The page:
Columbus was probably one of the better known New Zealand brands, after the biggies from overseas. In 1930, William Markoff, who later changed his name to Marks, started a small business in Wellington, winding transformers and making amplifiers. From this, one of New Zealand's largest radio manufacturers evolved. In 1931 he started making radios, and formed W. Marks Ltd. In 1932 the company name was changed to Radio Corporation (N.Z.) Ltd. Then in 1936 a new company was formed, Radio Corporation of New Zealand Ltd. The company had been supplying parts and making radios for their own distribution, and for other companies as well.
The company were innovators, and had introduced such items as cadmium plating in 1934, one piece pressed chassis in 1936, and manufacturing of loudspeakers in 1937. They were the first N.Z. company to produce items such as valve sockets, wave change switches, paper and mica capacitors, and the manufacture of bakelite moulded parts like knobs etc. They were also one of the first to use edge-lit glass dials, and iron-core IF transformers, and coils. They were one of the earliest users of bandspread shortwave tuning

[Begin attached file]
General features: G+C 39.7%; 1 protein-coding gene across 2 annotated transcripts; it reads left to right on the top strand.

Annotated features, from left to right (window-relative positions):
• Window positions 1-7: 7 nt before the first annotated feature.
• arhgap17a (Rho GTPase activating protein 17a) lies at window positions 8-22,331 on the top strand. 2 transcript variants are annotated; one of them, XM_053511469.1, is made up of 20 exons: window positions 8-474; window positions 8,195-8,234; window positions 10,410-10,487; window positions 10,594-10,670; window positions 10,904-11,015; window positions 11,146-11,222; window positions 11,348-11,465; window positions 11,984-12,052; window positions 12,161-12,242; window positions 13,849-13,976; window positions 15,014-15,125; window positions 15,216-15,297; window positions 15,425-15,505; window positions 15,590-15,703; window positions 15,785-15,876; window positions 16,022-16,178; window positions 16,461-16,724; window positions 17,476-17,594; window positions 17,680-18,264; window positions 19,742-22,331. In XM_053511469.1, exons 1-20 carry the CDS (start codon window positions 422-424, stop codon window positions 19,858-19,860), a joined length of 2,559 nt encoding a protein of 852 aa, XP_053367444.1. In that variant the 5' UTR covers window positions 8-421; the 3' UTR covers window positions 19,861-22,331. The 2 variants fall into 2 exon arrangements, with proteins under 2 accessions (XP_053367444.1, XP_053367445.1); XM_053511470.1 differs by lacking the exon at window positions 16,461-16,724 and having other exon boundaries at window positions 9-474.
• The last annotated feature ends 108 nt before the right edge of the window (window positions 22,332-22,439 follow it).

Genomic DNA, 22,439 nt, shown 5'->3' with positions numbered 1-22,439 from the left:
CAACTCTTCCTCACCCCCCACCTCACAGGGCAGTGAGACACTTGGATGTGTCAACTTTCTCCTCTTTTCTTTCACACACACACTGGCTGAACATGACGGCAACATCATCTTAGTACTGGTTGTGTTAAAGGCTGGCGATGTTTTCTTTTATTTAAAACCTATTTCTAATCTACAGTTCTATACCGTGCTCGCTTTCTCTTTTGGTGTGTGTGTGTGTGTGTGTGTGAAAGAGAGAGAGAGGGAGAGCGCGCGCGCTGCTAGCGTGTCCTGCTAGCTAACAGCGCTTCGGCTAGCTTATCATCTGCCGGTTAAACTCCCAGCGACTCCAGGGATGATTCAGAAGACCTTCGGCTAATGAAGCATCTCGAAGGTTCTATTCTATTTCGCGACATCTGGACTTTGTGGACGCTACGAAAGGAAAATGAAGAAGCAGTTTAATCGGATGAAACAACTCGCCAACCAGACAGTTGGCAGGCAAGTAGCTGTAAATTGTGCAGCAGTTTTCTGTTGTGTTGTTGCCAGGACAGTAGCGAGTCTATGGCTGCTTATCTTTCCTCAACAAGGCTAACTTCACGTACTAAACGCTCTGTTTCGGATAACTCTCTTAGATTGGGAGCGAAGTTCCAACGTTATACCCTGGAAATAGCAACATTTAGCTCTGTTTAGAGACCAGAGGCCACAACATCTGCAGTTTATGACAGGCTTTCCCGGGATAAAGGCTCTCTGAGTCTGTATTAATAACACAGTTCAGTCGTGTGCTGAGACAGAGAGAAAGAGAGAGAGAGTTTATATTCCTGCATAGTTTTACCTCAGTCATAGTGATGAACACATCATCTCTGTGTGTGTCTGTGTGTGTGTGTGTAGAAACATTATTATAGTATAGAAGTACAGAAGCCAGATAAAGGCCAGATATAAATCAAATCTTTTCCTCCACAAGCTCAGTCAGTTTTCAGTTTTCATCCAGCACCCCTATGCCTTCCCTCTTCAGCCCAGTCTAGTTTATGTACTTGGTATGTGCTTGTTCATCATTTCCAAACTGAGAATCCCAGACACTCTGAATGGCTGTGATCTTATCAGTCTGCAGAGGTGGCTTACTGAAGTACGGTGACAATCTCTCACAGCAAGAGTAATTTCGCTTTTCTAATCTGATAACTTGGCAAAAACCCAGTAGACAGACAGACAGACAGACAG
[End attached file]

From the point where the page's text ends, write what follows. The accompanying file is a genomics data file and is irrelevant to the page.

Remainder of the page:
In 1937 a subsidiary company, Radio Centre Ltd was set up as a nation-wide chain to distribute their new brand, Columbus, throughout the country.
Even though they were often innovators, they were one of the last to stop using Electro-magnetic speakers. Although they made, and used, PM speakers, they didn't finish using EM speakers until 1954! By 1961, the brand name Columbus had disappeared, followed by Radio Corp in 1982.
This one is just a little rough, but has the potential to be quite a nice one. It has 6 valves, 5 bands and a 10 inch electro-mag speaker. It looks as if its first repair may have been in October 1942. That is written on the front of the chassis in pencil, along with a couple of later dates.
A good view of the pressed steel chassis, with all its bits, including the fully screened valves.
Lost my navigation menu? Click here.